Archaeology news: Boy, 11, discovers priceless figurine straight out of ‘biblical times’

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Archaeologists have dated the figurine to the end of the First Temple period, about 2,500 years ago. Only one other figurine of this kind has been found in Israel to date, making its discovery all the more astounding. Zvi Ben-David, 11, from Beer Sheba stumbled upon the object a few weeks ago while on a family trip to the Nahal Besor stream or wadi in southern Israel.

The boy’s attention was piqued when he noticed an unusual object, which upon closer inspection turned out to be a ceramic figurine of a woman.

The Israel Antiquities Authority announced in a Facebook post: “The figurine that Zvi discovered is so rare that only one such example exists in the National Treasures collection.

“It was probably created in the sixth to fifth centuries BCE, at the end of the late First Temple period (Iron Age) or in the Achaemenid Persian period.”

The figurine only measures seven by six centimetres and most of its features have been weathered away by the sands of time.

But the woman still appears to be wearing a scarf covering her neck and head and has a fairly prominent nose.

She also appears to be bare-chested and has her arms crossed under her chest.

Similar figurines like these were quite popular during the First Temple period – named after King Solomon’s Temple (957 to 587 BC) – and served as protective amulets.

Archaeologist Oren Shmueli and Debbie Ben Ami, IAA curator of the Iron Age and Persian periods, said: “They were common in the home and in everyday life, like the hamsa symbol today, and they apparently served as amulets to ensure protection, good luck and prosperity.

“We must bear in mind that in antiquity, medical understanding was rudimentary.

“Infant mortality was very high and about a third of those born did not survive.”

With very poor knowledge of hygiene and advanced medicine, people turned to superstitions and amulets like this.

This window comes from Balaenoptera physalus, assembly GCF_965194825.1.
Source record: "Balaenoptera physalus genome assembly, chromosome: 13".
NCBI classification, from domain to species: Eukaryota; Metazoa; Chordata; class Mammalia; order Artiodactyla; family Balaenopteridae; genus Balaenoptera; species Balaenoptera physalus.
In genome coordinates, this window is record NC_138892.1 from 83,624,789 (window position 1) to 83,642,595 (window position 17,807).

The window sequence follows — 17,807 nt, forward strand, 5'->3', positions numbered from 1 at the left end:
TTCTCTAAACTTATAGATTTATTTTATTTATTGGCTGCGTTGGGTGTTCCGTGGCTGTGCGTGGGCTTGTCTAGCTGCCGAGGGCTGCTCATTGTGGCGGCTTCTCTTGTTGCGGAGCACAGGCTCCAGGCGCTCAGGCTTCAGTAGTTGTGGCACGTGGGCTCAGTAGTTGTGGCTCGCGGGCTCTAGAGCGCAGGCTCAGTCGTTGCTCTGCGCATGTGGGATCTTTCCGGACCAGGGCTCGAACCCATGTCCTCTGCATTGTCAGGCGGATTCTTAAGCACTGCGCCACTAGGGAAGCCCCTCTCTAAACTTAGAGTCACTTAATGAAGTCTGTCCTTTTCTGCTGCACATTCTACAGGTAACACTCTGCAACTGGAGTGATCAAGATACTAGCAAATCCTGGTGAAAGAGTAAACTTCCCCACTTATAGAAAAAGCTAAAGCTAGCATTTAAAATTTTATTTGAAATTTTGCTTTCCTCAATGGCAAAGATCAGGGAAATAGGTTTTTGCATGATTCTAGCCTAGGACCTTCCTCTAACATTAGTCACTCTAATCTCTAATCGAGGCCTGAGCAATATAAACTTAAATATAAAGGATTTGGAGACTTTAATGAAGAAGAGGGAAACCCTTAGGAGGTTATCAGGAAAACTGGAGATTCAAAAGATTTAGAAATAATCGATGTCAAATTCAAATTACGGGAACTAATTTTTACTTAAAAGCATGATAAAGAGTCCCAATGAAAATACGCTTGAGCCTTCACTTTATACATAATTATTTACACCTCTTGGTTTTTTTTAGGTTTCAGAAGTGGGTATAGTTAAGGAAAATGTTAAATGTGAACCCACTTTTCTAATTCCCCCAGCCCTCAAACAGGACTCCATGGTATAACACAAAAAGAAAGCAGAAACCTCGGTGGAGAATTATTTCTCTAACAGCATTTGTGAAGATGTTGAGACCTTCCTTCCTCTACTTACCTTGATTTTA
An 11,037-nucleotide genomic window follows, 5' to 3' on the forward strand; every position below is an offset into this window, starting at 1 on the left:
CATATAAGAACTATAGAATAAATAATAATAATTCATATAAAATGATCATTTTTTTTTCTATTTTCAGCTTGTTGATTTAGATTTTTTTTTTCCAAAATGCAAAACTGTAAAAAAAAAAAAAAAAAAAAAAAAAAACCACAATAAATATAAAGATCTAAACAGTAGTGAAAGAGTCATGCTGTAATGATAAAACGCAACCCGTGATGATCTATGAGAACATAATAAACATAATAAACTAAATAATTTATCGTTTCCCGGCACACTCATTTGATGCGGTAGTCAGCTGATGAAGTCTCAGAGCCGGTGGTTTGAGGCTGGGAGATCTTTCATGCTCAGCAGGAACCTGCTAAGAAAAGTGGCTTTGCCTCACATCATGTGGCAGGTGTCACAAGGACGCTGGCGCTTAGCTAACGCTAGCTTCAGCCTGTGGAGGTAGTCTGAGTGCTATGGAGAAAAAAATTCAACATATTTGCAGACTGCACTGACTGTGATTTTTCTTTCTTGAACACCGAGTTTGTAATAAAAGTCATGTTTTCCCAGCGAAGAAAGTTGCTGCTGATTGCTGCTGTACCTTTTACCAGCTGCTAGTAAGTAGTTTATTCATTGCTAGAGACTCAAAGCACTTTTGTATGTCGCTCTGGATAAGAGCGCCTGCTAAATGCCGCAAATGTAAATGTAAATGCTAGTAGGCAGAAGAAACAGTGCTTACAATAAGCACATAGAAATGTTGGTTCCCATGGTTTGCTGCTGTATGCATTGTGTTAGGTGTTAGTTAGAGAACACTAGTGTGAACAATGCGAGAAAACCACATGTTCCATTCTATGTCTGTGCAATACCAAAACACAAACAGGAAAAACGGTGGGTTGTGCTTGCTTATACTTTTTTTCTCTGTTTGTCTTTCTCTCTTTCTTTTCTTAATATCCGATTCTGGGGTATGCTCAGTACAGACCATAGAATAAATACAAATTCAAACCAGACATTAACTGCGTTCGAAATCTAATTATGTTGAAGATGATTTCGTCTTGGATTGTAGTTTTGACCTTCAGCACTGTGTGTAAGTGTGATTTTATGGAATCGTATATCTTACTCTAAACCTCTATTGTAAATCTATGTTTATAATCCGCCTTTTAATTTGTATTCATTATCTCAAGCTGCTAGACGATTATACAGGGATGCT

The figuring was delivered to the National Treasures collection where it is presently being studied.

Luckily for the archaeologists, Zvi’s mother is a professional tour guide and she instantly recognised the importance of her son’s find.

And for his hand in the discovery, Zvi was awarded a certificate and recognition.

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The archaeologists said: “The exemplary citizenship of young Zvi Ben-David will enable us to improve our understanding of cultic practices in biblical times, and man’s inherent need for material human personifications.”

Nahal Besor, which is the largest stream in the northern Negev Desert, is a site of many archaeological wonders and Biblical events.

According to the Book of Samuel, 200 of the fabled King David’s men rested at Besor while another host chased down the Amalekites.

The Bible reads: “So David set out, he and the six hundred men who were with him.

“They came to the Wadi Besor, where those stayed who were left behind.

“But David went on with the pursuit, he and four hundred men; two hundred stayed behind, too exhausted to cross the Wadi Besor.”

Nahal Besor has been explored and excavated by archaeologists since the 1930s.

One of its most important sites is the Bronze Age settlement of Tel Gamma or Tell Jemmeh.

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